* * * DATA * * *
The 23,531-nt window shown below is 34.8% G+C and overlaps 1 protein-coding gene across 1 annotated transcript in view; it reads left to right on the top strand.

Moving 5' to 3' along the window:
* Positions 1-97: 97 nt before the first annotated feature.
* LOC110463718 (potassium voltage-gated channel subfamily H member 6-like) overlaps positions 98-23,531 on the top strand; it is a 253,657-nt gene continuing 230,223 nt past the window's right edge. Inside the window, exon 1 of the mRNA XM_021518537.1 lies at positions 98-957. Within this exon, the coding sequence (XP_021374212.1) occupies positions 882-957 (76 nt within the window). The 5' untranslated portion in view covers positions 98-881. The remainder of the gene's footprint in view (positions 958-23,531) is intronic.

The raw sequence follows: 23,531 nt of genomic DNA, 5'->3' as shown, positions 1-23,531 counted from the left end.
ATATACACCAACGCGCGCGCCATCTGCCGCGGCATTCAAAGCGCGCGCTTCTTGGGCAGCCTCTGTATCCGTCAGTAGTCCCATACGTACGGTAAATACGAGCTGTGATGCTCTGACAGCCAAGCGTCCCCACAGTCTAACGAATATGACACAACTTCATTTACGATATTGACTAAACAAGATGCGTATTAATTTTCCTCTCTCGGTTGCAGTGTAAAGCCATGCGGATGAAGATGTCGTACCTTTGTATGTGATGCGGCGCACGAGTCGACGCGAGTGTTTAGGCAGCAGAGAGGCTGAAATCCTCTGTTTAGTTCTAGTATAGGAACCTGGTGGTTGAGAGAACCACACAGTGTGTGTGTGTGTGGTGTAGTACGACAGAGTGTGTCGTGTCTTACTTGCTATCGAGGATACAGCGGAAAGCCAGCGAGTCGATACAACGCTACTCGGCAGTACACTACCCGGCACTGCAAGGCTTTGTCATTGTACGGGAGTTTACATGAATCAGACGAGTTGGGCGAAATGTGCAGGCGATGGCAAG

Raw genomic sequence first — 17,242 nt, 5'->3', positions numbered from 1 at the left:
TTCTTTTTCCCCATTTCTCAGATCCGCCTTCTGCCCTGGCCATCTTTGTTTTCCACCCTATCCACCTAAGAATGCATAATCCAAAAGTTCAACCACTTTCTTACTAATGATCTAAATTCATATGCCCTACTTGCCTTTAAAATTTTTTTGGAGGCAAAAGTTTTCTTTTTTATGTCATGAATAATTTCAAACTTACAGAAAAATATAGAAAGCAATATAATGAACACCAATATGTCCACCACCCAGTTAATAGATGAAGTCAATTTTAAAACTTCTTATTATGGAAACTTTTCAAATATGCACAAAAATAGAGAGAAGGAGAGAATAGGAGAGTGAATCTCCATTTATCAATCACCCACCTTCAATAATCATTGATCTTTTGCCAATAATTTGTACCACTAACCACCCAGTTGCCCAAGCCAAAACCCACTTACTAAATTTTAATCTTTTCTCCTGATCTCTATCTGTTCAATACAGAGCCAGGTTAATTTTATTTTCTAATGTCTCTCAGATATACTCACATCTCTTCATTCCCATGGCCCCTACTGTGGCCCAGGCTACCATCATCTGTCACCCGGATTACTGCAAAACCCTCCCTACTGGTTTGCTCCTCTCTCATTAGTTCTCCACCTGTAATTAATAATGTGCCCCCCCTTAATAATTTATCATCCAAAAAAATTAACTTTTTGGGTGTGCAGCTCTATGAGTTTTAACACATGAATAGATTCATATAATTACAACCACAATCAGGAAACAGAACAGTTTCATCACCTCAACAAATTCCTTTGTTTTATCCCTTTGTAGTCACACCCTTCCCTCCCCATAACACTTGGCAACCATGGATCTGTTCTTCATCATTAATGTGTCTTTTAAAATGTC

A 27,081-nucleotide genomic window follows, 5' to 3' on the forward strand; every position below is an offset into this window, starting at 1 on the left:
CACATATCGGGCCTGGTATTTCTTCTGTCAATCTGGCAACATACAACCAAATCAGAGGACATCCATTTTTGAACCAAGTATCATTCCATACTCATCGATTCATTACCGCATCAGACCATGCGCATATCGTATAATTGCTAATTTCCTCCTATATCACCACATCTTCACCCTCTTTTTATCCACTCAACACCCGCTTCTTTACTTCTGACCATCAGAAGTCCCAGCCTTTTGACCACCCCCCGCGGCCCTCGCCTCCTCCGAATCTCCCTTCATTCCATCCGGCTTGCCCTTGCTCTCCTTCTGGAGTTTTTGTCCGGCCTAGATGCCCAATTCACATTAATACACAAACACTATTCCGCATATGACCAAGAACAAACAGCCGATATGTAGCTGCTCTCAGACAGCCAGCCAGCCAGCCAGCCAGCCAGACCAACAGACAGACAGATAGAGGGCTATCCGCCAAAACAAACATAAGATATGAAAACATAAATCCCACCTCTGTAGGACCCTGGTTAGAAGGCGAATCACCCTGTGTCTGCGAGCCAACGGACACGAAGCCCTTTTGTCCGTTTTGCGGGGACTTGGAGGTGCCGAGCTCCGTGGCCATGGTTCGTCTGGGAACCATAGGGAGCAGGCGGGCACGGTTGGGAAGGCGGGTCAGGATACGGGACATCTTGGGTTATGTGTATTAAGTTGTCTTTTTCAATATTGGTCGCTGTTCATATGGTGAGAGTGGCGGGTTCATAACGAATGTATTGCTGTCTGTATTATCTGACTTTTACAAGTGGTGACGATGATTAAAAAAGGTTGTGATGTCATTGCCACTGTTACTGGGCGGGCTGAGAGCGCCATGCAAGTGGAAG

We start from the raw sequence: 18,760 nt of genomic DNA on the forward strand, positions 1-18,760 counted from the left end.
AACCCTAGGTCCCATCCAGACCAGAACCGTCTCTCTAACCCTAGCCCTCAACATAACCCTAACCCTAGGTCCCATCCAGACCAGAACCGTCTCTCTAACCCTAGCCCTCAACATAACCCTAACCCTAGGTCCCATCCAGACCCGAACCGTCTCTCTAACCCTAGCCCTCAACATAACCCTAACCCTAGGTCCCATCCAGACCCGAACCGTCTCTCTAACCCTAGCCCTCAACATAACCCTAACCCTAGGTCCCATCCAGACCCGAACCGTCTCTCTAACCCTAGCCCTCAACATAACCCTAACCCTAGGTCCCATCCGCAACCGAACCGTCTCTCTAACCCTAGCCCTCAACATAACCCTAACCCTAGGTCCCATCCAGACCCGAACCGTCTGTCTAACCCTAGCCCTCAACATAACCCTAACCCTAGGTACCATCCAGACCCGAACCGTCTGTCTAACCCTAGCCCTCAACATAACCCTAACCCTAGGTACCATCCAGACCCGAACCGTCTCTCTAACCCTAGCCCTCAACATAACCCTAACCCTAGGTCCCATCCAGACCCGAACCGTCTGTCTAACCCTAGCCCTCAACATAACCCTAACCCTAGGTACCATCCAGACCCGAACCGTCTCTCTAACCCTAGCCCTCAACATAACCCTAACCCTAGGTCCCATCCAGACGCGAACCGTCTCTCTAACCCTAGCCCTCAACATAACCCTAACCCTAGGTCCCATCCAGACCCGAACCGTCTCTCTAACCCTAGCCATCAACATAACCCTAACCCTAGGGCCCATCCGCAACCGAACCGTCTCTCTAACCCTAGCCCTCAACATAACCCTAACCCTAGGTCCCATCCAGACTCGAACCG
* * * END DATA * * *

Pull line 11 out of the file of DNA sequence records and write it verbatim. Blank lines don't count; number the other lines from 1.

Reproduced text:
We start from the raw sequence: 18,760 nt of genomic DNA on the forward strand, positions 1-18,760 counted from the left end.